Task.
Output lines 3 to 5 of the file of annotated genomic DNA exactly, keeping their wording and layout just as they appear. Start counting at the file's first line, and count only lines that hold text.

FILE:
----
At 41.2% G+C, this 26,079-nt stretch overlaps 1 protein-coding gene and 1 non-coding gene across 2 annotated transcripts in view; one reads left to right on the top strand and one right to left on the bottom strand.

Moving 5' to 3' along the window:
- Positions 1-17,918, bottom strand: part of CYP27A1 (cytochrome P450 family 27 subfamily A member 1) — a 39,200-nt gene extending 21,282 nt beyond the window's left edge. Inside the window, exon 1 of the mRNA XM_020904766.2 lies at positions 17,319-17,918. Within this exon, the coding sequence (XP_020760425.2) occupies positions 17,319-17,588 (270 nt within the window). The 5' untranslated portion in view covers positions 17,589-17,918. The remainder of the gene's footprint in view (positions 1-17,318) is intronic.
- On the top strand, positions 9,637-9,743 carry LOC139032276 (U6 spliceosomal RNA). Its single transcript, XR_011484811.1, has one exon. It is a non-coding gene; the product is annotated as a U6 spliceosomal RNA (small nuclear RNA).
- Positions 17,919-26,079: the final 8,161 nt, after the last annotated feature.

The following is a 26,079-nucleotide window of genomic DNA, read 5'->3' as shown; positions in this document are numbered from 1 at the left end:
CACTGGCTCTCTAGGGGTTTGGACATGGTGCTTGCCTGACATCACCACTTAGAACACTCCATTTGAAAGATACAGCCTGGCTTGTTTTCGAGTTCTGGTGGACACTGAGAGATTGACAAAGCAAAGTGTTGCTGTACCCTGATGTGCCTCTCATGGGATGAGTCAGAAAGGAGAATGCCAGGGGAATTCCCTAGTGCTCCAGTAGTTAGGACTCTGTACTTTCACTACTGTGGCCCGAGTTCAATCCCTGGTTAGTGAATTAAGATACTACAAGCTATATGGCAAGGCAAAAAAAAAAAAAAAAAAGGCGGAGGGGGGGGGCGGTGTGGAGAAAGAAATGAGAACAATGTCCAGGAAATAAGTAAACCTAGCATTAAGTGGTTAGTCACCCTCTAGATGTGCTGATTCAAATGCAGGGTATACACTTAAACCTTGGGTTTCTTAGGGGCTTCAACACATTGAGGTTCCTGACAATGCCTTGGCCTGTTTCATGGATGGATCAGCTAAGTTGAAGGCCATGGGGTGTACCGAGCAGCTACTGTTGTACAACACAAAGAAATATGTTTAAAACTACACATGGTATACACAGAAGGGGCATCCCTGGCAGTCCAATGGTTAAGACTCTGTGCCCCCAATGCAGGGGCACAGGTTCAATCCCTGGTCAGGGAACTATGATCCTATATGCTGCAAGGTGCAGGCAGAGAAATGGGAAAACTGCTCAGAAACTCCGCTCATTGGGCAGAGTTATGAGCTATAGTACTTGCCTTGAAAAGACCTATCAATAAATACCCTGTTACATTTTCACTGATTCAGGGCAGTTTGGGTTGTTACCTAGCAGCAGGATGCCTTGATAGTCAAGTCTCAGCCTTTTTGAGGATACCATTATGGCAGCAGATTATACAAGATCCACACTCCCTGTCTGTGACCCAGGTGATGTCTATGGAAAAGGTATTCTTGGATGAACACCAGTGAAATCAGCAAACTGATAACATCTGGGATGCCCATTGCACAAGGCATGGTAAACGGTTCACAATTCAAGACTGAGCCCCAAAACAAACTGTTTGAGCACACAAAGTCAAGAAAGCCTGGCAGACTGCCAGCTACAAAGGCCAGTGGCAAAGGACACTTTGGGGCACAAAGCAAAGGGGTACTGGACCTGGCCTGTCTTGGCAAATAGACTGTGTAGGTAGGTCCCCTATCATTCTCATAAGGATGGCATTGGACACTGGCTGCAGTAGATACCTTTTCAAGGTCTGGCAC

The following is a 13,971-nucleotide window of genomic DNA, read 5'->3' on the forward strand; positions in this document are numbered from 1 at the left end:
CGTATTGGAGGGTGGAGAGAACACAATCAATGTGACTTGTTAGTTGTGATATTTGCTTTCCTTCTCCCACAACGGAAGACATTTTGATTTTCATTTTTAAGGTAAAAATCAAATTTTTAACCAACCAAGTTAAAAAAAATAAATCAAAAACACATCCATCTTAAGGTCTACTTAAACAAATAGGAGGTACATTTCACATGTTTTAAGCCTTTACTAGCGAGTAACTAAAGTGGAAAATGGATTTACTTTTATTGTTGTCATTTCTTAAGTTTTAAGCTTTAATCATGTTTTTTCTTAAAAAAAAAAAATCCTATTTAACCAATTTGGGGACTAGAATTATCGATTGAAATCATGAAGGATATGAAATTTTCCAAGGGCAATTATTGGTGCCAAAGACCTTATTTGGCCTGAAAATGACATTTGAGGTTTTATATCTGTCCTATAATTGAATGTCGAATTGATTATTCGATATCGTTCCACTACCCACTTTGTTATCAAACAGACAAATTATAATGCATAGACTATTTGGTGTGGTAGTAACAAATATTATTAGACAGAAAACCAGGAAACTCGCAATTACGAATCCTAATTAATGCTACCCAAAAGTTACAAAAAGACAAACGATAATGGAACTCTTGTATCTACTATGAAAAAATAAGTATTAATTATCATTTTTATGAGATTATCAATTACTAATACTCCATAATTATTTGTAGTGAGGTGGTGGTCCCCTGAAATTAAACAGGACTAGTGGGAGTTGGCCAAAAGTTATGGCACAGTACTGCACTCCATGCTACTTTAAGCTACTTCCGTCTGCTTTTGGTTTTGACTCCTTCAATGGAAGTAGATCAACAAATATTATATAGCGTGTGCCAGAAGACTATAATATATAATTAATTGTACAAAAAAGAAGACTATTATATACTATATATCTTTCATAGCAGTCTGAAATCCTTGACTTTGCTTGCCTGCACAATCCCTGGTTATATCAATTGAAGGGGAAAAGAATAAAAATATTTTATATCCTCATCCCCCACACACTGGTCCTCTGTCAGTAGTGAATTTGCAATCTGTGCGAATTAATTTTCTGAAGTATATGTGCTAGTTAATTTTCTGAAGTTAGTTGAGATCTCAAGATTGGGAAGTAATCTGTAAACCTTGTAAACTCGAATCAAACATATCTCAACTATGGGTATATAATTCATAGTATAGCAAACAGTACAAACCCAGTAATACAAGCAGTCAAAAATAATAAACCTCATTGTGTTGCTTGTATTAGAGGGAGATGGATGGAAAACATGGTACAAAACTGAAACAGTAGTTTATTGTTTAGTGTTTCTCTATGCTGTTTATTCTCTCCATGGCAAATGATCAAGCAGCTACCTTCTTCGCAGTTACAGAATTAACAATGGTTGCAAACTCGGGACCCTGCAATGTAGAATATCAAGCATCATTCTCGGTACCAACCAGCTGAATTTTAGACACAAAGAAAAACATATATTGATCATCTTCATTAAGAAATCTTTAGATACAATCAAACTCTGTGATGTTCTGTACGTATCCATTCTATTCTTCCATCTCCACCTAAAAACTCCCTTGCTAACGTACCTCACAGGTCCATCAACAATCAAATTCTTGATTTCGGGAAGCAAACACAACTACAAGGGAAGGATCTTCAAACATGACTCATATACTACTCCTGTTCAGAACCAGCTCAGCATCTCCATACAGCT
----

- Positions 1-17,918, bottom strand: part of CYP27A1 (cytochrome P450 family 27 subfamily A member 1) — a 39,200-nt gene extending 21,282 nt beyond the window's left edge. Inside the window, exon 1 of the mRNA XM_020904766.2 lies at positions 17,319-17,918. Within this exon, the coding sequence (XP_020760425.2) occupies positions 17,319-17,588 (270 nt within the window). The 5' untranslated portion in view covers positions 17,589-17,918. The remainder of the gene's footprint in view (positions 1-17,318) is intronic.
- On the top strand, positions 9,637-9,743 carry LOC139032276 (U6 spliceosomal RNA). Its single transcript, XR_011484811.1, has one exon. It is a non-coding gene; the product is annotated as a U6 spliceosomal RNA (small nuclear RNA).
- Positions 17,919-26,079: the final 8,161 nt, after the last annotated feature.